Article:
Ravi Suria painted the picture of company growing money. The only triple-digit growth that mattered, he argued, was in Amazon's cash-flow losses. The report shook many remaining stalwarts, and the stock dropped 19% in one day. Suria addressed Wall Street's darkest fears, that the business model on which Amazon--and for that matter, most e-tailers--is based may be flawed. Arguing that excessive debt and poor inventory management will make Amazon's operating cash-flow situation worse the more it sells, Suria suggested that cash was being devoured at such a rate that the company might eventually find it difficult to meet its obligations by the end of the first quarter next year.
Suria's report got Wall Street's attention because it had the audacity to evaluate this icon of the New Economy as a traditional retailer. Up until Suria, Amazon was usually viewed under a rose-colored microscope that overlooked divergence by dot-coms from standard business measures. Suria's reasoning was simple: Because Amazon has built up a vast infrastructure of warehouse and distribution centers to house burgeoning inventories of product lines, relies on brand-name identification, and needs to spend relentlessly to attract each dollar of sales, it faces many of the same difficulties managing its business as old-line retailers do.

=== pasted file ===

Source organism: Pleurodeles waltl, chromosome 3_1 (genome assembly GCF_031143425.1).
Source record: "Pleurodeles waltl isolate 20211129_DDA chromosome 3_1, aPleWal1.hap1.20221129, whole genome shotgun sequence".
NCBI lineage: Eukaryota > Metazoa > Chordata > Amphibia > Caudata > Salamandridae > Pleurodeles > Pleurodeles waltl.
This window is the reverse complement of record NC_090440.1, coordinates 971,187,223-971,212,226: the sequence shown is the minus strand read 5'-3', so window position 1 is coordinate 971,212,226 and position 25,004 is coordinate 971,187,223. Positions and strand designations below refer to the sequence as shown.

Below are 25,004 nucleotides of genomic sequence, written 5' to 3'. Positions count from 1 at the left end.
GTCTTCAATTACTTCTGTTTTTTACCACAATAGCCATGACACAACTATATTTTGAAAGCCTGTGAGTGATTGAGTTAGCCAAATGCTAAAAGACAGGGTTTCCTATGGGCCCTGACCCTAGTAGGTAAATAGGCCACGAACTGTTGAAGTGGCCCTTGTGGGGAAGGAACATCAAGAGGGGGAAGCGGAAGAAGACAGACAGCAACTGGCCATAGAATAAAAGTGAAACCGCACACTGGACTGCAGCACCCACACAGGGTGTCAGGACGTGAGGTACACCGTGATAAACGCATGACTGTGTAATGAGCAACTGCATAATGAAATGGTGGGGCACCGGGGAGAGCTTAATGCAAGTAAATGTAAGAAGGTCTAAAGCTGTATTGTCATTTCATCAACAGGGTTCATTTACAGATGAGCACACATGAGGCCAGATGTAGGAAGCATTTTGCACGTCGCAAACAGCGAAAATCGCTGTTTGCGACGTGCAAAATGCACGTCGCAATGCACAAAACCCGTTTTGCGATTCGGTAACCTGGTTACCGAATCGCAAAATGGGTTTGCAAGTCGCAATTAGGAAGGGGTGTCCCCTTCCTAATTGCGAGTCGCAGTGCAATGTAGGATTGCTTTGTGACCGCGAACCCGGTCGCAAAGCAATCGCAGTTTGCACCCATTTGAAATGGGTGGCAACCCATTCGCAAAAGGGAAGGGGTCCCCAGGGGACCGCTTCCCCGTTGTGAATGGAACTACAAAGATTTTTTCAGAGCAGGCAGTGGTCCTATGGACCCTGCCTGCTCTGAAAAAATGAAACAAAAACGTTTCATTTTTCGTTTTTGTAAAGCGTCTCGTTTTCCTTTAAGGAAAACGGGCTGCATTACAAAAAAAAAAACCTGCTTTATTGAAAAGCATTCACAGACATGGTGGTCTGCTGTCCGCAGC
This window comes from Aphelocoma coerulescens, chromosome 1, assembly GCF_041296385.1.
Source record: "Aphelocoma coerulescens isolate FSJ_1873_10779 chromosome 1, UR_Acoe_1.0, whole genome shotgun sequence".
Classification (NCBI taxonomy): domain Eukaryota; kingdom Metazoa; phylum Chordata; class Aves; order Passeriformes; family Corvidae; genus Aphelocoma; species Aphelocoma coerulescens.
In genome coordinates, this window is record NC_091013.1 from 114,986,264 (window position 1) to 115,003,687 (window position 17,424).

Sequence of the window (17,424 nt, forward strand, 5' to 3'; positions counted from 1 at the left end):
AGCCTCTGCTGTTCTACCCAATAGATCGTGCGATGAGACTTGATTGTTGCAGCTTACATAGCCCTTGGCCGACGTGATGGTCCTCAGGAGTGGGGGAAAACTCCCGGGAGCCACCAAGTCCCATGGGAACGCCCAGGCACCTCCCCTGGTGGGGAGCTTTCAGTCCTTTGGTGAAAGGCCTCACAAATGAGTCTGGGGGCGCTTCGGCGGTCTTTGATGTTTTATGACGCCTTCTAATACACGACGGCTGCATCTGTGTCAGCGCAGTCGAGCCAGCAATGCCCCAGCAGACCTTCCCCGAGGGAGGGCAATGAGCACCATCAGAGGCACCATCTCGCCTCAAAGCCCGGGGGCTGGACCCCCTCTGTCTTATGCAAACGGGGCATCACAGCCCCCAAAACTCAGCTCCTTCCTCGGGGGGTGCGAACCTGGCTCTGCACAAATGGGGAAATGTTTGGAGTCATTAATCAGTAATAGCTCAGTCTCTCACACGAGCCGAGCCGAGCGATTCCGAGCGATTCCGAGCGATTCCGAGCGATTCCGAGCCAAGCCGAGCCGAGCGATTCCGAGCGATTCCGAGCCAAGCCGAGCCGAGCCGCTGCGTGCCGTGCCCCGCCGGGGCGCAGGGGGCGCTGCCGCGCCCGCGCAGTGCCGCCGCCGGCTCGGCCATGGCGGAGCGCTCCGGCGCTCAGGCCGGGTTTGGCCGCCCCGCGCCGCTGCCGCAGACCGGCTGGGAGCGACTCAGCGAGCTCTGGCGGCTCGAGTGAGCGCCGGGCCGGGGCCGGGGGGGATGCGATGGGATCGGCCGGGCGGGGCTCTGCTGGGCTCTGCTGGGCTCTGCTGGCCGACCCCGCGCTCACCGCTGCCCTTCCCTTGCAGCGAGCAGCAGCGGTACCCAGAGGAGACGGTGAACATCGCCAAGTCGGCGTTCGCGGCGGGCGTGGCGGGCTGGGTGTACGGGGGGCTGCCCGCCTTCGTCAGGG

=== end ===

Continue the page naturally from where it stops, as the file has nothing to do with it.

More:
Ironically, a key contributor to this first-quarter debacle was Amazon's efforts to implement its strategy for growth. By adding product lines such as electronics and toys, and building distribution centers all over the country, the job of policing its inventories became much more difficult, particularly for a retailer that concedes it is lacking in retail experience. On $676 million in sales in the fourth quarter, Amazon was forced to take a $39 million writedown on inventory.
Suria and other critics also point out that Amazon's ability to turn over its inventory rapidly enough has declined since the end of...